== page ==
The aftershocks of Steven Soderbergh’s far-reaching speech on the State of Cinema—delivered last Saturday at the 56th San Francisco International Film Festival—are still been felt. In his frank and often humorous self-described “rant”, Soderbergh vigorously inspects the meaning of art, difference between ‘movies’ and ‘cinema’, film as business, and the need for artists to remain hopeful no matter how bleak things get. It is the kind of pep talk young soldiers like to hear from generals.
Steven Soderbergh—allegedly retiring as film director after his last hurrah, BEHIND THE CANDELABRA, the HBO Liberace biopic starring Michael Douglas and Matt Damon—is not new to public grandstanding. He has done it before…before OCEAN’S 11, before the Oscar awards, before the highly cultivated public persona. Read his book Getting Away With It: Or: The Further Adventures of the Luckiest Bastard You Ever Saw published in 2000 or watch the wildly inventive SCHIZOPOLIS (2003) to understand Soderbergh’s many skills as filmmaker, thinker, articulator of the obvious and master aggregator of the prevailing zeitgeist.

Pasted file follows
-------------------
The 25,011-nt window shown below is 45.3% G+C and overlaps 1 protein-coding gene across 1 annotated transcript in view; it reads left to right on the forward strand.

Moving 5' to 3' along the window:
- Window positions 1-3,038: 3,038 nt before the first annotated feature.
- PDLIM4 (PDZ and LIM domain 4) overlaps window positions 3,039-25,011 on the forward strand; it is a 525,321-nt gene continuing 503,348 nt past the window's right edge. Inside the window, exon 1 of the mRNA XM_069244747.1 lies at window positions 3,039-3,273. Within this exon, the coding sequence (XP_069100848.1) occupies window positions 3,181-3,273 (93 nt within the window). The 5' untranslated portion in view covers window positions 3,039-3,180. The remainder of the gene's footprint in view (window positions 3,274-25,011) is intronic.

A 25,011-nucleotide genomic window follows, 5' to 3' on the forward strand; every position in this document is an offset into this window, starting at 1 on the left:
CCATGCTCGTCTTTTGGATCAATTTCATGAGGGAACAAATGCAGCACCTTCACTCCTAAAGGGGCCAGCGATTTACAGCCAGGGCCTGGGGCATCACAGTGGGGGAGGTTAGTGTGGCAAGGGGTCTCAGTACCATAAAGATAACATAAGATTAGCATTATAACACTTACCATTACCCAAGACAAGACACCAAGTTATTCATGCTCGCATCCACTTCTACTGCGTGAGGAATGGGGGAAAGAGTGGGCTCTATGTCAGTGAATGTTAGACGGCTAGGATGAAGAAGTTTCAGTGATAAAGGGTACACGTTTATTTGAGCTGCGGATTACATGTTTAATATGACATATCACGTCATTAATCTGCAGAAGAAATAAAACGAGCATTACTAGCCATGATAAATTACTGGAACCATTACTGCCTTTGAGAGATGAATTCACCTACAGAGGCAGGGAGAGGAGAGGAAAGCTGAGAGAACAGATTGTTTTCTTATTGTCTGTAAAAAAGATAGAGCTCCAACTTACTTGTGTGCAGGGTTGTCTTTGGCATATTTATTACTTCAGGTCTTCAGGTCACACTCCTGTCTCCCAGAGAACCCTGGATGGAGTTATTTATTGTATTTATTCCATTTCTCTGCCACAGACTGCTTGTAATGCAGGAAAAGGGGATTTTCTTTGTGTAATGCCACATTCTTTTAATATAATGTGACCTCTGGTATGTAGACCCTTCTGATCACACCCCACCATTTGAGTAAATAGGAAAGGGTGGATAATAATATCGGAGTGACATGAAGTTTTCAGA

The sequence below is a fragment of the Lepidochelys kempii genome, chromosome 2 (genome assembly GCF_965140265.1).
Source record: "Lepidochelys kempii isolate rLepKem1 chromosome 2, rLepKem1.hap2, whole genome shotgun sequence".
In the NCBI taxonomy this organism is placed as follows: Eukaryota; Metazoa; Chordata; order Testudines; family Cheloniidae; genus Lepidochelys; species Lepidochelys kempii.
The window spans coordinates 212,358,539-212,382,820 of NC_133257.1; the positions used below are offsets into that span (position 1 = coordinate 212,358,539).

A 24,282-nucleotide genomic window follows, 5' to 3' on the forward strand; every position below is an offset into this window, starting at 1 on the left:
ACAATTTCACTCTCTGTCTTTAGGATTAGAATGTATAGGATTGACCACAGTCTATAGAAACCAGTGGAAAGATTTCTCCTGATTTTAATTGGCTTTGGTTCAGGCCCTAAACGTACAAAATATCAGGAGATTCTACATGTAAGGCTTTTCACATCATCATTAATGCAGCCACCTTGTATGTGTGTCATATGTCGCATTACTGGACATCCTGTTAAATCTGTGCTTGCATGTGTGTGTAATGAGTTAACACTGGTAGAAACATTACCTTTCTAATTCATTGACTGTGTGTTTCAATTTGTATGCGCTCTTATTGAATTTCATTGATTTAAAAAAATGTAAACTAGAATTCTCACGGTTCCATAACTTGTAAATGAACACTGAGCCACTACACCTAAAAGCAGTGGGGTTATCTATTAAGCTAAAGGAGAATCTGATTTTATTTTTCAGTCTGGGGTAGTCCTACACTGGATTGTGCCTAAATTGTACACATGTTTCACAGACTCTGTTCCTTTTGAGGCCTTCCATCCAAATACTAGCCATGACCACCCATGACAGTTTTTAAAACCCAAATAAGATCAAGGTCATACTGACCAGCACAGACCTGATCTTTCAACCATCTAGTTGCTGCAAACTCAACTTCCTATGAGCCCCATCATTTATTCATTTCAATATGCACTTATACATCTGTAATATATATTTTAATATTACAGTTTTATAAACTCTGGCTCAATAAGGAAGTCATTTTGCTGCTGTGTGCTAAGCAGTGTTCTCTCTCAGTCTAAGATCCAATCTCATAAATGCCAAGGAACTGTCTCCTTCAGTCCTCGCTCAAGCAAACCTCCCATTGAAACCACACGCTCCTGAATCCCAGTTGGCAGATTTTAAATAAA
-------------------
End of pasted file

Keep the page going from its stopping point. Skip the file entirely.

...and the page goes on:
In my view, Steven Soderbergh is a salesman. An erudite, charming and useful salesman. Continue Reading